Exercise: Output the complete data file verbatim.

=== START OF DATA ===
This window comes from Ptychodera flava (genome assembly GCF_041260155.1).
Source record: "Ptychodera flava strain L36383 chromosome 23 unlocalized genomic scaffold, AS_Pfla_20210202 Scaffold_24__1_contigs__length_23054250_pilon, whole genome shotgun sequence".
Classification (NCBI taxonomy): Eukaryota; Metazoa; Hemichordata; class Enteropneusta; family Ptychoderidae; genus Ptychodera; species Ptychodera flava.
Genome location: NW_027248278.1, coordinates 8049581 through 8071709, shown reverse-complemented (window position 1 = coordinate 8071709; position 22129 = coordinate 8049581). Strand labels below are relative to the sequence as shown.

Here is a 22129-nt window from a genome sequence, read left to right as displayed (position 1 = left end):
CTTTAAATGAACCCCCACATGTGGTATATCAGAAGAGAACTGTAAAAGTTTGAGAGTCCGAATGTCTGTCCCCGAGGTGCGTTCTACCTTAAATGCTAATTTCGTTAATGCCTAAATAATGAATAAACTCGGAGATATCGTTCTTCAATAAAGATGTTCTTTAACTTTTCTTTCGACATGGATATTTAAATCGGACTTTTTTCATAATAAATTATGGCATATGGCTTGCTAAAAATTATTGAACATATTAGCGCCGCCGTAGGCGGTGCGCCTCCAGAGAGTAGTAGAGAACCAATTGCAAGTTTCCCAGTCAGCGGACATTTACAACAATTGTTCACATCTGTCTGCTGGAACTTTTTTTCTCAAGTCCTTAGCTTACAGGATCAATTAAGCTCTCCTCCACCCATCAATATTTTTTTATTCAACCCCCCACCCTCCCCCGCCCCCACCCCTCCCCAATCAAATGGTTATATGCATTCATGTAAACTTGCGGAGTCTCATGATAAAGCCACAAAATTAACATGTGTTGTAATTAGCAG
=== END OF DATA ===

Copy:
This window comes from Ptychodera flava (genome assembly GCF_041260155.1).
Source record: "Ptychodera flava strain L36383 chromosome 23 unlocalized genomic scaffold, AS_Pfla_20210202 Scaffold_24__1_contigs__length_23054250_pilon, whole genome shotgun sequence".
Classification (NCBI taxonomy): Eukaryota; Metazoa; Hemichordata; class Enteropneusta; family Ptychoderidae; genus Ptychodera; species Ptychodera flava.
Genome location: NW_027248278.1, coordinates 8049581 through 8071709, shown reverse-complemented (window position 1 = coordinate 8071709; position 22129 = coordinate 8049581). Strand labels below are relative to the sequence as shown.

Here is a 22129-nt window from a genome sequence, read left to right as displayed (position 1 = left end):
CTTTAAATGAACCCCCACATGTGGTATATCAGAAGAGAACTGTAAAAGTTTGAGAGTCCGAATGTCTGTCCCCGAGGTGCGTTCTACCTTAAATGCTAATTTCGTTAATGCCTAAATAATGAATAAACTCGGAGATATCGTTCTTCAATAAAGATGTTCTTTAACTTTTCTTTCGACATGGATATTTAAATCGGACTTTTTTCATAATAAATTATGGCATATGGCTTGCTAAAAATTATTGAACATATTAGCGCCGCCGTAGGCGGTGCGCCTCCAGAGAGTAGTAGAGAACCAATTGCAAGTTTCCCAGTCAGCGGACATTTACAACAATTGTTCACATCTGTCTGCTGGAACTTTTTTTCTCAAGTCCTTAGCTTACAGGATCAATTAAGCTCTCCTCCACCCATCAATATTTTTTTATTCAACCCCCCACCCTCCCCCGCCCCCACCCCTCCCCAATCAAATGGTTATATGCATTCATGTAAACTTGCGGAGTCTCATGATAAAGCCACAAAATTAACATGTGTTGTAATTAGCAG